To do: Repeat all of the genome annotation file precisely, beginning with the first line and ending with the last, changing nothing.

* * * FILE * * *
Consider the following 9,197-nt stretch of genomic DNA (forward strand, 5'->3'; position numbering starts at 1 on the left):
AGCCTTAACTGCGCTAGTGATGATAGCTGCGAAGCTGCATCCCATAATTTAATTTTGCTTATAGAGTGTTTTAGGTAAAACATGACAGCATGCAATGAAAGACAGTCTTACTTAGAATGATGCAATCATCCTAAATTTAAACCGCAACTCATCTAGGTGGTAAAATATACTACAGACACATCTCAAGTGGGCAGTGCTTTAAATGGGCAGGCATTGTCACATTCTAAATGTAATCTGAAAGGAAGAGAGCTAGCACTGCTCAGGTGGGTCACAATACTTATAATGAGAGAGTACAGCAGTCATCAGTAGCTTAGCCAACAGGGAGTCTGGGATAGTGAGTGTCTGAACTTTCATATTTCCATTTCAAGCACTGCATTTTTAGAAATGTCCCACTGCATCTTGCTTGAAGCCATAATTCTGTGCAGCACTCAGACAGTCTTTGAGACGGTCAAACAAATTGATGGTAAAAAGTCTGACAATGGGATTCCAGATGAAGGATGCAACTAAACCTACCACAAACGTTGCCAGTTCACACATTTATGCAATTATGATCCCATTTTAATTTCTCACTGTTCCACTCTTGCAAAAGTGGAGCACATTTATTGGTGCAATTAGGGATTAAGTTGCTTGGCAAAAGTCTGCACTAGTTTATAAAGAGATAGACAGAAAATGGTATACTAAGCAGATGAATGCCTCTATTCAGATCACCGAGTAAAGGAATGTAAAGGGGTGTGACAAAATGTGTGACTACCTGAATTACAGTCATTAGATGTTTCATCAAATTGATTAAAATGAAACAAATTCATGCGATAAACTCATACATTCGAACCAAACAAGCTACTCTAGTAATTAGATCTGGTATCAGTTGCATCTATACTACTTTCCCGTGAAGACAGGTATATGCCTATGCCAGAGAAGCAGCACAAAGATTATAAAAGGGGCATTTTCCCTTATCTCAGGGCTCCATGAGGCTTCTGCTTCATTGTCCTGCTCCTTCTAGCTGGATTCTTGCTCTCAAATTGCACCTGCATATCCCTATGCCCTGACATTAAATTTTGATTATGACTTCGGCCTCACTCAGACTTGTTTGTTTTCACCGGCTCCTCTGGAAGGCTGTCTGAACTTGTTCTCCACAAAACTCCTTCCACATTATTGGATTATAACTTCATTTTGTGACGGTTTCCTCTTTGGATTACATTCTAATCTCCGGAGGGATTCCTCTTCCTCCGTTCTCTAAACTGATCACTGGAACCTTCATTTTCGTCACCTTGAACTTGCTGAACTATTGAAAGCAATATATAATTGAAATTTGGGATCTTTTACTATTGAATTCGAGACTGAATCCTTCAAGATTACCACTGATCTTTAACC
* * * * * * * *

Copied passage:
Consider the following 9,197-nt stretch of genomic DNA (forward strand, 5'->3'; position numbering starts at 1 on the left):
AGCCTTAACTGCGCTAGTGATGATAGCTGCGAAGCTGCATCCCATAATTTAATTTTGCTTATAGAGTGTTTTAGGTAAAACATGACAGCATGCAATGAAAGACAGTCTTACTTAGAATGATGCAATCATCCTAAATTTAAACCGCAACTCATCTAGGTGGTAAAATATACTACAGACACATCTCAAGTGGGCAGTGCTTTAAATGGGCAGGCATTGTCACATTCTAAATGTAATCTGAAAGGAAGAGAGCTAGCACTGCTCAGGTGGGTCACAATACTTATAATGAGAGAGTACAGCAGTCATCAGTAGCTTAGCCAACAGGGAGTCTGGGATAGTGAGTGTCTGAACTTTCATATTTCCATTTCAAGCACTGCATTTTTAGAAATGTCCCACTGCATCTTGCTTGAAGCCATAATTCTGTGCAGCACTCAGACAGTCTTTGAGACGGTCAAACAAATTGATGGTAAAAAGTCTGACAATGGGATTCCAGATGAAGGATGCAACTAAACCTACCACAAACGTTGCCAGTTCACACATTTATGCAATTATGATCCCATTTTAATTTCTCACTGTTCCACTCTTGCAAAAGTGGAGCACATTTATTGGTGCAATTAGGGATTAAGTTGCTTGGCAAAAGTCTGCACTAGTTTATAAAGAGATAGACAGAAAATGGTATACTAAGCAGATGAATGCCTCTATTCAGATCACCGAGTAAAGGAATGTAAAGGGGTGTGACAAAATGTGTGACTACCTGAATTACAGTCATTAGATGTTTCATCAAATTGATTAAAATGAAACAAATTCATGCGATAAACTCATACATTCGAACCAAACAAGCTACTCTAGTAATTAGATCTGGTATCAGTTGCATCTATACTACTTTCCCGTGAAGACAGGTATATGCCTATGCCAGAGAAGCAGCACAAAGATTATAAAAGGGGCATTTTCCCTTATCTCAGGGCTCCATGAGGCTTCTGCTTCATTGTCCTGCTCCTTCTAGCTGGATTCTTGCTCTCAAATTGCACCTGCATATCCCTATGCCCTGACATTAAATTTTGATTATGACTTCGGCCTCACTCAGACTTGTTTGTTTTCACCGGCTCCTCTGGAAGGCTGTCTGAACTTGTTCTCCACAAAACTCCTTCCACATTATTGGATTATAACTTCATTTTGTGACGGTTTCCTCTTTGGATTACATTCTAATCTCCGGAGGGATTCCTCTTCCTCCGTTCTCTAAACTGATCACTGGAACCTTCATTTTCGTCACCTTGAACTTGCTGAACTATTGAAAGCAATATATAATTGAAATTTGGGATCTTTTACTATTGAATTCGAGACTGAATCCTTCAAGATTACCACTGATCTTTAACC